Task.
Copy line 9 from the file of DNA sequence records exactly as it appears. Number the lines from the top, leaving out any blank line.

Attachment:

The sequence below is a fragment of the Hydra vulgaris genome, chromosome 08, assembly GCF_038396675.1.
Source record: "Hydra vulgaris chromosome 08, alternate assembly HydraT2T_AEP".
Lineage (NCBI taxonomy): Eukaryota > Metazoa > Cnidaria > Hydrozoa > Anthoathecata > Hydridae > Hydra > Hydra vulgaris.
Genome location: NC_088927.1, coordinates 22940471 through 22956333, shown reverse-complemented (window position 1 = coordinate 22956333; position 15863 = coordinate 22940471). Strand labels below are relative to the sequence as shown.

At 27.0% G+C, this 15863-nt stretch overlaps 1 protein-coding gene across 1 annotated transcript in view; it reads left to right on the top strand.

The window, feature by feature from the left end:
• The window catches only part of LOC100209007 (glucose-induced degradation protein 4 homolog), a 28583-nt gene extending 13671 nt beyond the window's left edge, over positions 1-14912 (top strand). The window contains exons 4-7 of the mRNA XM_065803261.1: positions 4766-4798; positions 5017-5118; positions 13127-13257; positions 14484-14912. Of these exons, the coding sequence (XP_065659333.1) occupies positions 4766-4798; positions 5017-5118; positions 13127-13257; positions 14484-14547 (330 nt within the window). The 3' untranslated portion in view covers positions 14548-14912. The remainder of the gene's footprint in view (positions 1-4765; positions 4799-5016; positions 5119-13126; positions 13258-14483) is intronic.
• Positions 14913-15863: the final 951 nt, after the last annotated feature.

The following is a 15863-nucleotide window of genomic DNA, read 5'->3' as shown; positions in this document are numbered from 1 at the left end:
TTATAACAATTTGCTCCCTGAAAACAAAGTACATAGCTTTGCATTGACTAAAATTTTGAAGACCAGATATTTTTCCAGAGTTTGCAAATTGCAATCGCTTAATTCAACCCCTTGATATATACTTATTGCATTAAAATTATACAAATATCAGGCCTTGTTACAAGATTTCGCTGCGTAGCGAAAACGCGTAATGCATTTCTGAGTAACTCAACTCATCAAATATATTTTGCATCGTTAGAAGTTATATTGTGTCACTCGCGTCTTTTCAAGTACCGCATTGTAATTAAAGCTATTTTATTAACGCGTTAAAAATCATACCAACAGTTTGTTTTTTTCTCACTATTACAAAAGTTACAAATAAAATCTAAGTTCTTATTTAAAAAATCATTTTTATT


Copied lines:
The following is a 15863-nucleotide window of genomic DNA, read 5'->3' as shown; positions in this document are numbered from 1 at the left end: